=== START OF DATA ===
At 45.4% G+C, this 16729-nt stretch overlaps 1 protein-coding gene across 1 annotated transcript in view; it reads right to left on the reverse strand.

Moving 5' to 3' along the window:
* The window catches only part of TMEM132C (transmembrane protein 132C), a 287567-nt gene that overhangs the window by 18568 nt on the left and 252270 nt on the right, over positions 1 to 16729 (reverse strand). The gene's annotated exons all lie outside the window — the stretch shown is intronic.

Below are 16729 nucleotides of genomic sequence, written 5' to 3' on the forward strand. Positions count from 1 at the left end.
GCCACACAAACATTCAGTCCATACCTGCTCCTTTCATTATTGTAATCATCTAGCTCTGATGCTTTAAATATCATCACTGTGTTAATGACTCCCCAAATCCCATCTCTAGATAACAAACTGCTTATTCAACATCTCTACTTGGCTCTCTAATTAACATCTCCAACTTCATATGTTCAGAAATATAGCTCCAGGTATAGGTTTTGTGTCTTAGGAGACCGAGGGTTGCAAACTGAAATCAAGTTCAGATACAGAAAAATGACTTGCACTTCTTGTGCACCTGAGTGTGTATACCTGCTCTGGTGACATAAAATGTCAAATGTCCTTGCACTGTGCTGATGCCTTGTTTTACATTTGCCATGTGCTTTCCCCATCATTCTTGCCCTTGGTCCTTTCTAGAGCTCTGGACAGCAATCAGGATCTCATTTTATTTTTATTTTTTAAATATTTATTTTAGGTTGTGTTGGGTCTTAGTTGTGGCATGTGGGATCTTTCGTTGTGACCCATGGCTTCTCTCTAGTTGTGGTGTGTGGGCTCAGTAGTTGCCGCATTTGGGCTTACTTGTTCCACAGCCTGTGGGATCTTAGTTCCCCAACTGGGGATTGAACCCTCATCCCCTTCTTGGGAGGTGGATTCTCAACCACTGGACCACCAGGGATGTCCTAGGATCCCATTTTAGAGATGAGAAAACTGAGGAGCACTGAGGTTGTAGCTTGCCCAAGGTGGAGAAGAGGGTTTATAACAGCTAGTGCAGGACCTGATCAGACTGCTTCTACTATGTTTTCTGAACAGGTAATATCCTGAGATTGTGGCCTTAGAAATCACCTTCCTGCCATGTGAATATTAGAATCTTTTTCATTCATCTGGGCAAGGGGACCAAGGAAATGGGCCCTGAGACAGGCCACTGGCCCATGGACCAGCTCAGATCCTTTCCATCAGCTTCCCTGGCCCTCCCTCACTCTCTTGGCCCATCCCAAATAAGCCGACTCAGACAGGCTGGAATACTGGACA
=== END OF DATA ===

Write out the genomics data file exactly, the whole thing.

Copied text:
At 45.4% G+C, this 16729-nt stretch overlaps 1 protein-coding gene across 1 annotated transcript in view; it reads right to left on the reverse strand.

Moving 5' to 3' along the window:
* The window catches only part of TMEM132C (transmembrane protein 132C), a 287567-nt gene that overhangs the window by 18568 nt on the left and 252270 nt on the right, over positions 1 to 16729 (reverse strand). The gene's annotated exons all lie outside the window — the stretch shown is intronic.

Below are 16729 nucleotides of genomic sequence, written 5' to 3' on the forward strand. Positions count from 1 at the left end.
GCCACACAAACATTCAGTCCATACCTGCTCCTTTCATTATTGTAATCATCTAGCTCTGATGCTTTAAATATCATCACTGTGTTAATGACTCCCCAAATCCCATCTCTAGATAACAAACTGCTTATTCAACATCTCTACTTGGCTCTCTAATTAACATCTCCAACTTCATATGTTCAGAAATATAGCTCCAGGTATAGGTTTTGTGTCTTAGGAGACCGAGGGTTGCAAACTGAAATCAAGTTCAGATACAGAAAAATGACTTGCACTTCTTGTGCACCTGAGTGTGTATACCTGCTCTGGTGACATAAAATGTCAAATGTCCTTGCACTGTGCTGATGCCTTGTTTTACATTTGCCATGTGCTTTCCCCATCATTCTTGCCCTTGGTCCTTTCTAGAGCTCTGGACAGCAATCAGGATCTCATTTTATTTTTATTTTTTAAATATTTATTTTAGGTTGTGTTGGGTCTTAGTTGTGGCATGTGGGATCTTTCGTTGTGACCCATGGCTTCTCTCTAGTTGTGGTGTGTGGGCTCAGTAGTTGCCGCATTTGGGCTTACTTGTTCCACAGCCTGTGGGATCTTAGTTCCCCAACTGGGGATTGAACCCTCATCCCCTTCTTGGGAGGTGGATTCTCAACCACTGGACCACCAGGGATGTCCTAGGATCCCATTTTAGAGATGAGAAAACTGAGGAGCACTGAGGTTGTAGCTTGCCCAAGGTGGAGAAGAGGGTTTATAACAGCTAGTGCAGGACCTGATCAGACTGCTTCTACTATGTTTTCTGAACAGGTAATATCCTGAGATTGTGGCCTTAGAAATCACCTTCCTGCCATGTGAATATTAGAATCTTTTTCATTCATCTGGGCAAGGGGACCAAGGAAATGGGCCCTGAGACAGGCCACTGGCCCATGGACCAGCTCAGATCCTTTCCATCAGCTTCCCTGGCCCTCCCTCACTCTCTTGGCCCATCCCAAATAAGCCGACTCAGACAGGCTGGAATACTGGACA